The rapid handling of such immense weights as are required to be moved quickly about a steel plant requires immense and powerful cranes operated by hydraulic power. The hydraulic machinery consists of two pairs of pumping engines, built after the duplex Worthington type, by Wilson & Snyder, of Pittsburgh. The steam cylinders are 25 inches in diameter by 30 inch stroke, and have 9 inch plungers. These engines work the hydraulic cranes at pressures ranging from 450 to 500 pounds per square inch by means of an accumulator, weighted with 385,000 pounds of scrap and pig iron. The cranes thus worked are two 15 ton ladle cranes, four 10-ton ingot cranes and two 5-ton auxiliary cranes.
The Baker blowers, which are of the largest size, are driven by an 18x24 Porter-Hamilton engine, making 180 revolutions to the minute. The Blake crushers and grinders are of the latest and most improved make. The shears were made by the Morgan Engineering Company, of Alliance, Ohio, and are the largest of the type made. They weigh 195,000 pounds, and are guaranteed to cut an ingot of cherry red steel 10 inches square.
The cupolas are three in number, with eight-foot shells. The bottom house is immediately in the rear of the converters, being thus very conveniently situated. A Yale-Towne traveling crane runs the entire length of the building.
There are two six-ton converters, and the tuyeres have ten holes each. The converters are moved by hydraulic cylinders on rack and pinion movement, the scrapping being done from the level of the cupola floors.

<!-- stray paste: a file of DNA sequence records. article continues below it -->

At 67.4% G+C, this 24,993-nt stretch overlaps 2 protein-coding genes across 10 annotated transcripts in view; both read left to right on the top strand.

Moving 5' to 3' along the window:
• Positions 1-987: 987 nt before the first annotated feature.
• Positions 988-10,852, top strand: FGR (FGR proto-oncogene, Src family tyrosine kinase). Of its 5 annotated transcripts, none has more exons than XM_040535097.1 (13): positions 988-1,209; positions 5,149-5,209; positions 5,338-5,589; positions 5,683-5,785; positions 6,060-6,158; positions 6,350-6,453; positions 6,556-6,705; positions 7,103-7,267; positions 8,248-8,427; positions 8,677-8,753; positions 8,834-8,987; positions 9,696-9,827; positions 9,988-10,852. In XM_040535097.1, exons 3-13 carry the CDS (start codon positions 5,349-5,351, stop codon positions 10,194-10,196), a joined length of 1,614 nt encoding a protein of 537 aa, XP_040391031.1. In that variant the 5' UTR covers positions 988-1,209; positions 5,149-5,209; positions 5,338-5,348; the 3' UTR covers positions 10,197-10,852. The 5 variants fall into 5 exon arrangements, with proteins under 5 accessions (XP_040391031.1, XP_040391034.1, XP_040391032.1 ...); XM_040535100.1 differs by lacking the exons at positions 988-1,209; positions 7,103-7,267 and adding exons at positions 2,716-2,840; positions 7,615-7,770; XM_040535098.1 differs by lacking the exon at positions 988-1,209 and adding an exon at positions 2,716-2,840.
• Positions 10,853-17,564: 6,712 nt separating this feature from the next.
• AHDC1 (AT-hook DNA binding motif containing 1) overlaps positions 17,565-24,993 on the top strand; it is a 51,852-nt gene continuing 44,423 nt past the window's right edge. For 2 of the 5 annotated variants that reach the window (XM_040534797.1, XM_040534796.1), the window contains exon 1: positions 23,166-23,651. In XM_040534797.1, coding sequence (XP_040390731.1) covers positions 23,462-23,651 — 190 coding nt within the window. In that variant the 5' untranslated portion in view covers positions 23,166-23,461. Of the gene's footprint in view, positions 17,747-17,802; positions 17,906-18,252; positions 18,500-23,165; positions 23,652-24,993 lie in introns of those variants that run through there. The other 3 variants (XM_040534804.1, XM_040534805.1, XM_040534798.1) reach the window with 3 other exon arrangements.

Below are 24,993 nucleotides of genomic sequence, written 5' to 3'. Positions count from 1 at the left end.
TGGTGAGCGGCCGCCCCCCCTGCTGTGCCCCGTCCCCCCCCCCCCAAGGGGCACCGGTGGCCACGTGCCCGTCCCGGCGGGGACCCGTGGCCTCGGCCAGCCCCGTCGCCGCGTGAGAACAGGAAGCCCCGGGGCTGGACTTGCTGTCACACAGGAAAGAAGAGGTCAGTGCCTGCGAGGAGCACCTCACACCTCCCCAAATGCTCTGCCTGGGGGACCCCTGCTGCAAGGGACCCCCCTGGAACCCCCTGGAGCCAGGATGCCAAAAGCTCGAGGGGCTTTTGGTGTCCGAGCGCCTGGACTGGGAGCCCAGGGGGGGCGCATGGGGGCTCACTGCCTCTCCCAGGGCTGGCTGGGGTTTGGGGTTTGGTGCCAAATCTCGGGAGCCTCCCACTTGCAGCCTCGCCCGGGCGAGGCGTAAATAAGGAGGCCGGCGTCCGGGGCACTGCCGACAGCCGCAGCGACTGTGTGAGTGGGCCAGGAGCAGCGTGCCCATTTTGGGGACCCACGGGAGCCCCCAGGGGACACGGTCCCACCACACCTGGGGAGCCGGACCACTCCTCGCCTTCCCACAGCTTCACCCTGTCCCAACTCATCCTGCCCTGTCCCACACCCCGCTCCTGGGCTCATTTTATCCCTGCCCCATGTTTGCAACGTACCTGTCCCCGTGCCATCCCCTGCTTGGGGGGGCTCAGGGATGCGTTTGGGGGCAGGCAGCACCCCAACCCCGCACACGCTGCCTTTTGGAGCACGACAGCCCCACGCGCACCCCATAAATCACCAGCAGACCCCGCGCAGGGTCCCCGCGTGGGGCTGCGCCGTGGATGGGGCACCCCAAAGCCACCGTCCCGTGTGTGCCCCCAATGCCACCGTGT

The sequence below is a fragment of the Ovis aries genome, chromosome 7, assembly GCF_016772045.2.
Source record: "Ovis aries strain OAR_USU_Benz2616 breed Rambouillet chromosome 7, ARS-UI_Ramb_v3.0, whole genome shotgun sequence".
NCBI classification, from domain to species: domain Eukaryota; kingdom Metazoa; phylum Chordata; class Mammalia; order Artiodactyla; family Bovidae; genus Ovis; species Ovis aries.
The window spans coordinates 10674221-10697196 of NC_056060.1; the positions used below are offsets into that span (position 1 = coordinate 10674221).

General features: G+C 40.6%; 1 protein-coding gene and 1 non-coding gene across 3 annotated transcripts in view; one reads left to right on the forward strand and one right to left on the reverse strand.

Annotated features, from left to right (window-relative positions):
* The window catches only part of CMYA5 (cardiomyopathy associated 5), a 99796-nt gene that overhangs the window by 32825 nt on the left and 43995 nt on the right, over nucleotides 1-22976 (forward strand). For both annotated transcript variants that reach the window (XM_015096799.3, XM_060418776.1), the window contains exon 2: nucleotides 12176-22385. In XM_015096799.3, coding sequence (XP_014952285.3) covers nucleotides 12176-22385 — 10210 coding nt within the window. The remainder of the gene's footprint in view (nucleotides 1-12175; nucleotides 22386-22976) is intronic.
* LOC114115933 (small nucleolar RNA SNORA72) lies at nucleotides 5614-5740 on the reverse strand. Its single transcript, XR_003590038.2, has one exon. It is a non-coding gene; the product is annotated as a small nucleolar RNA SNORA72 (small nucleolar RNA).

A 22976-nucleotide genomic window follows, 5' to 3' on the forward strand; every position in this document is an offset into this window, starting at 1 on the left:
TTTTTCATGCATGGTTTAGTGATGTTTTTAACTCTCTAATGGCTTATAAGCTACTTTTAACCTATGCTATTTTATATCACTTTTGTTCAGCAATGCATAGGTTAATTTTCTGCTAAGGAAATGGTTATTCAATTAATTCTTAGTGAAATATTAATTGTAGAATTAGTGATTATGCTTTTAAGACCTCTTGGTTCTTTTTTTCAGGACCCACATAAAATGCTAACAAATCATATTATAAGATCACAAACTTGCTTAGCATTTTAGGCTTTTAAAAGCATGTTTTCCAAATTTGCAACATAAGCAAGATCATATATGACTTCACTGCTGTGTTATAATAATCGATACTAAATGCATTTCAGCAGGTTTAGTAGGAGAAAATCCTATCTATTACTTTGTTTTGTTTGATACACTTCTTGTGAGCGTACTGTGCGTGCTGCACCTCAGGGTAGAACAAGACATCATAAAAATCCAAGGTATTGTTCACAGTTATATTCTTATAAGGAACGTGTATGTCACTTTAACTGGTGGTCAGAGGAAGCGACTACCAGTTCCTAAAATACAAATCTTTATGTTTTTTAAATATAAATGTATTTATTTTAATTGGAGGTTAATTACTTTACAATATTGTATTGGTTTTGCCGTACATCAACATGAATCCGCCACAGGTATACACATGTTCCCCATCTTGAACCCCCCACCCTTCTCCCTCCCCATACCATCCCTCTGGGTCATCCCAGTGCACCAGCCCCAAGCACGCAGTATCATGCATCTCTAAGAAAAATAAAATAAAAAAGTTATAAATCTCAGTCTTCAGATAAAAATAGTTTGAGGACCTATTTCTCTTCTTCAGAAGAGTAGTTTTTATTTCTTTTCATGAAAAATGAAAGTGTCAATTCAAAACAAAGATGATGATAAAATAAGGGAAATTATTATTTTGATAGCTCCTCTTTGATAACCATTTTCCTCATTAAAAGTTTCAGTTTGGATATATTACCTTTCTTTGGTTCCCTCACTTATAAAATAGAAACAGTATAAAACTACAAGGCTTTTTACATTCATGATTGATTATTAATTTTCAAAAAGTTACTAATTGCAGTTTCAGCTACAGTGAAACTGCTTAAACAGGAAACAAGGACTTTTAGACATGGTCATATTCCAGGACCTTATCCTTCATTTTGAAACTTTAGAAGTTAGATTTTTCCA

Conveniently situated to the ingot moulds is a Morgan-Williams pusher of large size, run by hydraulic power and capable of exerting a pressure of 1,100 pounds per square inch.
A CITY IN ITSELF.
The works are abundantly supplied with railroad tracks for convenience in receiving raw material and shipping steel, three locomotives owned by the company handling the rolling stock. One of these locomotives is a six-wheeled Baldwin, and the other two H. K. Porter & Co. light weight narrow gauge engines.
A complete system of tracks runs through the works. Beneath the surface of the ground the marvelous system of pipes for the transmission of hydraulic power and other purposes and sewers occupy a large space and form a system adequate to pipe a small city. In short the works are a city in themselves -- populous, busy, productive -- a desirable acquisition to any commonwealth, an important item in the prosperity and manufacturing supremacy of Wheeling and the Ohio Valley. Just south of the boiler house and east of the converters is a "dropper" for breaking up scrap, etc., dropping a weight of 3,500 pounds a distance of fifty-four feet. Sometimes the steel in the casting boxes where the ingots are run expands so in cooling that the powerful "pushers" cannot force it out. The plan is then resorted to of placing the casting boxes under this dropper, which breaks them, liberating the ingots. The broken boxes are re-melted as scrap.
The LaBelle mill was originally in the company, but did not remain. The capacity of the plant having been fixed sufficiently large to supply the four mills, there will be a considerable surplus for sale, which in the present condition of the steel market is a state of affairs very gratifying to the company.
The President of the company is A. J. Clarke, Esq., the well known lawyer, who is also a Director of the Belmont mill and one of its three representatives in the Board of Directors of the Steel Company. The Secretary is A. W. Wilson. W. I. Mann is the Superintendent and B. W. Peterson the Assistant Superintendent. In all respects this concern is one of the most valuable of those which have given Wheeling so prominent a position in the industrial world.
from The Wheeling Daily Intelligencer, September 14, 1886.